The Jewel (Jewel Series #1) by Amy Ewing

I never quite understood those girls, the ones who bought into all the caretakers’ lines about how important we are, how we are fulfilling a long and noble tradition. I once asked Patience why we couldn’t come home after we’ve given birth, and she said, “You are too precious to the royalty. They wish to take care of you for the rest of your life. Isn’t that wonderful? They have such generous hearts.” I said I’d rather have my family than the royalty’s generosity. Patience didn’t like that very much.

Violet isn’t swayed by the promises of prestige that come with being bought at auction and birthing royal babies. All she can see is the last nail in the coffin that contains her freedom.

Once to see it as it is. Twice to see it in your mind. Thrice to bend it to your will. I picture what I want in my mind—a heat builds in the center of my palm at the same time the ache begins at the base of my skull. I can feel the life of the tree, a moving, shimmering thing, and I pull at it, tugging on it like strings on a marionette, drawing it out. A tiny lump forms under my palm, a green leaf peeking out between my fingers. The tree resists a little and I gasp as fire rips down my spine, and it feels like needles are being shoved into my brain—my back arches and my head spins, but I’ve experienced worse pain in my four years at Southgate, and I’m determined to succeed in this. I force myself to focus, biting my lip hard to keep from crying out, coaxing the threads of life one by one, like strands of gossamer, pulling them out, shaping them, and the lump grows bigger, until it fits comfortably inside my hand. A lemon.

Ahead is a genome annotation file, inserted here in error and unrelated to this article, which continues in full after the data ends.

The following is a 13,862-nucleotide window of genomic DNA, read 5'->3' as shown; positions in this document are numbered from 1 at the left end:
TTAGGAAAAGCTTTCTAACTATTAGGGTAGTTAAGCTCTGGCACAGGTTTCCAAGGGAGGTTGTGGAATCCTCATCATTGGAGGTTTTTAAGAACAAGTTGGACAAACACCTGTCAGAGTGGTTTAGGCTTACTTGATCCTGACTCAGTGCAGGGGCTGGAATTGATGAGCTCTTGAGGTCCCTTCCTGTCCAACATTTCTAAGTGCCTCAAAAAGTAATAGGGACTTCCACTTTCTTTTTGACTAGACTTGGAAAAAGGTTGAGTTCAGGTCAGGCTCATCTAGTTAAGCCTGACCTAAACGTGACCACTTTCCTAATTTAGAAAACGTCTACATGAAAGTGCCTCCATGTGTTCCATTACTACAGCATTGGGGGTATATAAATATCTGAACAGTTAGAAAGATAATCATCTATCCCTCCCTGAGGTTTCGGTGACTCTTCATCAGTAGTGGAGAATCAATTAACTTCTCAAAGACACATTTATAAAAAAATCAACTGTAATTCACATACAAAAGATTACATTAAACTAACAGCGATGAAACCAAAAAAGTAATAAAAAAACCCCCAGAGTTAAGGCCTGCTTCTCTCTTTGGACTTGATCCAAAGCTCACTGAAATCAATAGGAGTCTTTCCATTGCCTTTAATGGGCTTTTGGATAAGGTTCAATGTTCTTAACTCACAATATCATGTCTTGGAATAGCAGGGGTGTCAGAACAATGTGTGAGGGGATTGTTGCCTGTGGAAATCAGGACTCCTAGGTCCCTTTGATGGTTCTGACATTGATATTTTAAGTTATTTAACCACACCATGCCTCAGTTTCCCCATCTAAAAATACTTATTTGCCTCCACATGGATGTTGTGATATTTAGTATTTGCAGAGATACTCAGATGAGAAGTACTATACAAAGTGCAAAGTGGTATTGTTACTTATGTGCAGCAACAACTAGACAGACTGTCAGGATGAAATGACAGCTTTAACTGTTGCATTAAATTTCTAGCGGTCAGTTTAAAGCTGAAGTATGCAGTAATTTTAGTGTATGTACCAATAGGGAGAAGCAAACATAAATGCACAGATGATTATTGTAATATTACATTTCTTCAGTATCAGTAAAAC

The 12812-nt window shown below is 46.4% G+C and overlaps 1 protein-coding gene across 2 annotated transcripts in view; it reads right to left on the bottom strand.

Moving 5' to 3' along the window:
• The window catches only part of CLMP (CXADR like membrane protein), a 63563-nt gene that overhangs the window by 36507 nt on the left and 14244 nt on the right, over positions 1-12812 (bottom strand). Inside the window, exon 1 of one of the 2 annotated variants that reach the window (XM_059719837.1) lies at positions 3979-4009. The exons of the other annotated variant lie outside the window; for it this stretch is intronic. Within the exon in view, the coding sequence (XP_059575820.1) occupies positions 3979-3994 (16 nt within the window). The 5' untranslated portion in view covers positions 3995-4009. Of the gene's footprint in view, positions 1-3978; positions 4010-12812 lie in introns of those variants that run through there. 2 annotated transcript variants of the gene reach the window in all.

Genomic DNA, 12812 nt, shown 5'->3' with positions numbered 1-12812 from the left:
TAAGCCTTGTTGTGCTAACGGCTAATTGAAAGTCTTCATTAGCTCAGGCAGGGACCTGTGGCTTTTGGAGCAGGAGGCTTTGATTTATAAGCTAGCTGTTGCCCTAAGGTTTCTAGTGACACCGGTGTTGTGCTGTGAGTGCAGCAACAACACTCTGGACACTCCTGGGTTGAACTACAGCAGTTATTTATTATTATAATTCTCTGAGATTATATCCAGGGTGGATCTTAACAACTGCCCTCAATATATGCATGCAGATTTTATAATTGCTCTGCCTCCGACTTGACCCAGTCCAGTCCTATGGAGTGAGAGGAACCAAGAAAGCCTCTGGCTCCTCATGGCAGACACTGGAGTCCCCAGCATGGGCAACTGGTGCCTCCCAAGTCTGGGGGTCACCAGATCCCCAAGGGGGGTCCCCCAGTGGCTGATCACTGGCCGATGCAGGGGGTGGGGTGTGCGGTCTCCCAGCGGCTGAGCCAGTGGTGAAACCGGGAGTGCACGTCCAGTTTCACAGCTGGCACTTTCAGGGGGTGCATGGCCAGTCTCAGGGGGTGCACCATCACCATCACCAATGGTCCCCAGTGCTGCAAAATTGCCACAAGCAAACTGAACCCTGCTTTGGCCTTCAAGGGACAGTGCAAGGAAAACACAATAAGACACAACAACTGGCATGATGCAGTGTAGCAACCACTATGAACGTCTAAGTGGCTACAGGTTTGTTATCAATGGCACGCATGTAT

I give this book a 3.7 out of 5 stars. I really liked the way that the author described the world in which they lived, as well as the different people’s role within said world. My favorite character was Violet, I like that she wasn’t fooled by the things they taught in the ‘school’ where she was pretty much raised. She took care of her friends and people in general, but she also stood up for herself and even pushed the boundaries of her captivity. I also really appreciate the Duchess as a villain. I really like that she isn’t one dimensional, while what she does has something in it for her she also thinks that by doing what she is doing it will ultimately help others as well. I’m actually looking forward to what she does and what happens to her in the future. This book is the first of a series, luckily it’s looking like it’s just going to be a trilogy (ending in sight!) and the second book The White Rose is already out!


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